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NAM files suit against NLRB on “Ambush Elections” rule

The Wall Street Journal (1/6, Trottman, Subscription Publication) reports that a coalition of business groups, including the NAM, filed a lawsuit Monday against the National Labor Relations Board over a rule allowing quicker union-organizing elections. The groups argue that the NLRB exceeded its authority by approving the rule in December and that it therefore shouldn’t be implemented as scheduled in April. The five plaintiffs claim that the rule, in violation of federal law, constrains employers’ power to litigate matters such as whether some workers are eligible to vote, and that it limits communication between employers and employees.

The Hill (1/6, Devaney) notes that in its vote last month the NLRB reissued a rule that had been overturned in federal court. Although it now takes an average of 38 days before a union-organizing vote is conducted, according to the NLRB, the business groups have speculated that the new rule could provide for elections in as few as 10 days. NAM President and CEO Jay Timmons, The Hill notes, said when the rule was finalized on Dec. 12: “Shortening the time frame before an election robs employees of the ability to gather the facts they need to make important and informed decisions like whether or not to join a union and denies employers adequate time to prepare.”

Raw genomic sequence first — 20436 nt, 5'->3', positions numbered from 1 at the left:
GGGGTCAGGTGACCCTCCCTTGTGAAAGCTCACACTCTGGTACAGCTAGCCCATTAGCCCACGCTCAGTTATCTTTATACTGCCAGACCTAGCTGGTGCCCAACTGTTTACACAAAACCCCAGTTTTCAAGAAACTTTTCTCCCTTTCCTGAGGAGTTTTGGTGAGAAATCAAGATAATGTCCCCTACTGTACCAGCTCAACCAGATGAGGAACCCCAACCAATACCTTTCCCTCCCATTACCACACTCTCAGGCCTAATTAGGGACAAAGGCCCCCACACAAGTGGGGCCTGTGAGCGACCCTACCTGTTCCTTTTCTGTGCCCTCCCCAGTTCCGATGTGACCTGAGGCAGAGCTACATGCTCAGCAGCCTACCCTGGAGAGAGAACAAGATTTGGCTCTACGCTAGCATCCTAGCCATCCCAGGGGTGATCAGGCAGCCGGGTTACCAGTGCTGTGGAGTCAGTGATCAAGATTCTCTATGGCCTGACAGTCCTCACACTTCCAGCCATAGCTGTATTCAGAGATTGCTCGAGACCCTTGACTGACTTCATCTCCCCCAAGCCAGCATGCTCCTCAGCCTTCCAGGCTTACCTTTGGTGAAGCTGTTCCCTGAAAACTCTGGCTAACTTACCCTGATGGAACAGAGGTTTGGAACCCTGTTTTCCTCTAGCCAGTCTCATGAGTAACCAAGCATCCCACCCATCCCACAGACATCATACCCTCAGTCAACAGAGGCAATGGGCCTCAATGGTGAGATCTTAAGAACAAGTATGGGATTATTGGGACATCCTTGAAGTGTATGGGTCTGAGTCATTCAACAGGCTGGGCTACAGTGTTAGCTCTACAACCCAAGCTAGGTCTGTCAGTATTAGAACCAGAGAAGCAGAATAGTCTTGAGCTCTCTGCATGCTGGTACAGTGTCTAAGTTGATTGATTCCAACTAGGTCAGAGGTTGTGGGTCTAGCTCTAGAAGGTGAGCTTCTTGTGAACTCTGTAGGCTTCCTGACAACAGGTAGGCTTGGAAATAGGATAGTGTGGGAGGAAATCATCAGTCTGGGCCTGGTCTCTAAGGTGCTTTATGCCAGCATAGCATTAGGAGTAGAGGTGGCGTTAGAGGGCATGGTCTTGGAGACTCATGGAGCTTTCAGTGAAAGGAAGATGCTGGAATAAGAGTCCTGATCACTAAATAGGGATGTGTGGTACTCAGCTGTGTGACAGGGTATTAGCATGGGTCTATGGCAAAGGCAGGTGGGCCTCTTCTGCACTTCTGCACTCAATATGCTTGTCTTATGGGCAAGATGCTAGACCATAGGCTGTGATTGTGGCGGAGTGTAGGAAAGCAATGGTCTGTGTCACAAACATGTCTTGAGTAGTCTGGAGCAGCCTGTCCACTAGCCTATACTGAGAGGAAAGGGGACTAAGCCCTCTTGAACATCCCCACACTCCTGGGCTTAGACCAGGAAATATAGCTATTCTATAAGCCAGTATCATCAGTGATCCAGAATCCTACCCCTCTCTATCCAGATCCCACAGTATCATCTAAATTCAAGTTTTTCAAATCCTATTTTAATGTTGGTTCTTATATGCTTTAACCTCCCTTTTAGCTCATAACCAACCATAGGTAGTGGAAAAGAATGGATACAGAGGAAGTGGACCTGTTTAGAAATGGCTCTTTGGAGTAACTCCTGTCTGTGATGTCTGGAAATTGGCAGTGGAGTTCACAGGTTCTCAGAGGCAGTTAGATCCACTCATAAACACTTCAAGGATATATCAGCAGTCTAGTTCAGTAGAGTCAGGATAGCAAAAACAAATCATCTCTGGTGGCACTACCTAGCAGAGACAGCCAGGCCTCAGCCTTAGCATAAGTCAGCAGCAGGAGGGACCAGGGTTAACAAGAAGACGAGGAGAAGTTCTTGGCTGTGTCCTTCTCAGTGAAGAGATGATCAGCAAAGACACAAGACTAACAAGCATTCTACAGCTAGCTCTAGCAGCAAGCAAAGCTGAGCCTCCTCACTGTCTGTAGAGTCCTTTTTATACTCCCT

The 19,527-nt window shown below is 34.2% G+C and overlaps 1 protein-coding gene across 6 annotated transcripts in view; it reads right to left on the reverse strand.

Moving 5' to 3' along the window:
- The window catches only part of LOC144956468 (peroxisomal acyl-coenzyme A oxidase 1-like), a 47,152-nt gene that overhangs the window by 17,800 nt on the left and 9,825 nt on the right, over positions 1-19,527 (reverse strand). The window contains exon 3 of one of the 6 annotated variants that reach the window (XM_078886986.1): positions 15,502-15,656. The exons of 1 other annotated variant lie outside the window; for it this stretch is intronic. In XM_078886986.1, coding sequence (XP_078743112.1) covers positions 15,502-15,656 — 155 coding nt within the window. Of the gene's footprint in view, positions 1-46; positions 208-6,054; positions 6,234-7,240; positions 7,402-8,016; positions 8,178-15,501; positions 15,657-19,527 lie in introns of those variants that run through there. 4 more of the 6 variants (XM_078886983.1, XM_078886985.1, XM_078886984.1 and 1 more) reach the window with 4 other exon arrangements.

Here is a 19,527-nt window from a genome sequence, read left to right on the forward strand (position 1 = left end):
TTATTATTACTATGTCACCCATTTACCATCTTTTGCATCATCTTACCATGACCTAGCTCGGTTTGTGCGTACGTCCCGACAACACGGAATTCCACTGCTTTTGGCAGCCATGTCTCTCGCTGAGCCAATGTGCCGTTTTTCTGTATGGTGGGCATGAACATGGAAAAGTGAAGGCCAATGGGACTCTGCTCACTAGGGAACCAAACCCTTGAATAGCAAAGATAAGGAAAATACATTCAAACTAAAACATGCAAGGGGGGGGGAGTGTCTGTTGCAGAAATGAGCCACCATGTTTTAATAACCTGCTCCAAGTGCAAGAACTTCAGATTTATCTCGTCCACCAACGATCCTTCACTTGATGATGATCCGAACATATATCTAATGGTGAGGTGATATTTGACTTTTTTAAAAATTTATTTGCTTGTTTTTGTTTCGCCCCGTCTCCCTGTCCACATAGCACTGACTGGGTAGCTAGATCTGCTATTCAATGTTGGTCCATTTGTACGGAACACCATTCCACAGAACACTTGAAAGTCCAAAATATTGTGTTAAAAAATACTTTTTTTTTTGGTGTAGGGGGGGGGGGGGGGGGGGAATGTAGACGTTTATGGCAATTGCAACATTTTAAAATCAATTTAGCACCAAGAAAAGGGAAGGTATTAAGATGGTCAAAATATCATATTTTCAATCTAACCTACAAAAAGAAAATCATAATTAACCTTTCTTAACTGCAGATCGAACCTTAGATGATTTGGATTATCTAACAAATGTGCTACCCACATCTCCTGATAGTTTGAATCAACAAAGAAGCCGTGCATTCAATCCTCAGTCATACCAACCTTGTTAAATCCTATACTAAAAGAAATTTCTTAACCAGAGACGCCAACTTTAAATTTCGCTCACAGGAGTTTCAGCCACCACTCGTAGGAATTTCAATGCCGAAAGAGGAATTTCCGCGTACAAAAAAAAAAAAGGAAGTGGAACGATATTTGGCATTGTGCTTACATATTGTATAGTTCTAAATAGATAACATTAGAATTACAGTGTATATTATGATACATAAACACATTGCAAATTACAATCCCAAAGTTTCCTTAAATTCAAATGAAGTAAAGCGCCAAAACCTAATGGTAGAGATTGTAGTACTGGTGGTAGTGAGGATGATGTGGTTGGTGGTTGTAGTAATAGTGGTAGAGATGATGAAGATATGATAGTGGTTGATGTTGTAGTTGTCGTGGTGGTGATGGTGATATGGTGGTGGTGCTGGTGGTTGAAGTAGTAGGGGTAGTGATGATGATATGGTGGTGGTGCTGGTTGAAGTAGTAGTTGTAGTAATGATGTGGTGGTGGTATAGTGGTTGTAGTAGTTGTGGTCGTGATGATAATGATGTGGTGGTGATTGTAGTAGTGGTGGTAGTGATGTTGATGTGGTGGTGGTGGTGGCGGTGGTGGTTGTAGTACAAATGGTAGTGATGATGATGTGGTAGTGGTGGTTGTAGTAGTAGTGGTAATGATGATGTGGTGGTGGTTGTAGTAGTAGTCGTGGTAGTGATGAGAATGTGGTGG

A piece by Politico Pro (1/5, Mahoney, Subscription Publication) links to the NLRB’s final rule and quotes the plaintiffs’ complaint filed in US District Court in Washington, DC as saying: “The board’s recently issued ‘ambush’ election rule implements sweeping changes to the NLRB’s representation election process that, as the dissenting board members explained, impermissibly ‘limits the right of all parties to engage in protected speech at precisely the time when their free speech rights are most important.’” Should NAM members want to read the full article for free, they may contact National Association of Manufacturers Account Manager Molly Fluet at mfluet@politico.com.

In a news release NAM links to the civil complaint and quotes the association’s Senior Vice President and General Counsel Linda Kelly as saying the rule means the Obama administration “has made clear that it plans to pursue a partisan agenda to overturn longstanding and effective labor policy.” She added: “It is déjà vu with the NLRB, and American employees are hurt the most by these recycled policies. Manufacturers will no longer be held hostage by the NLRB, and we are committed to fighting this rule in court to provide certainty for manufacturers and employees alike.”

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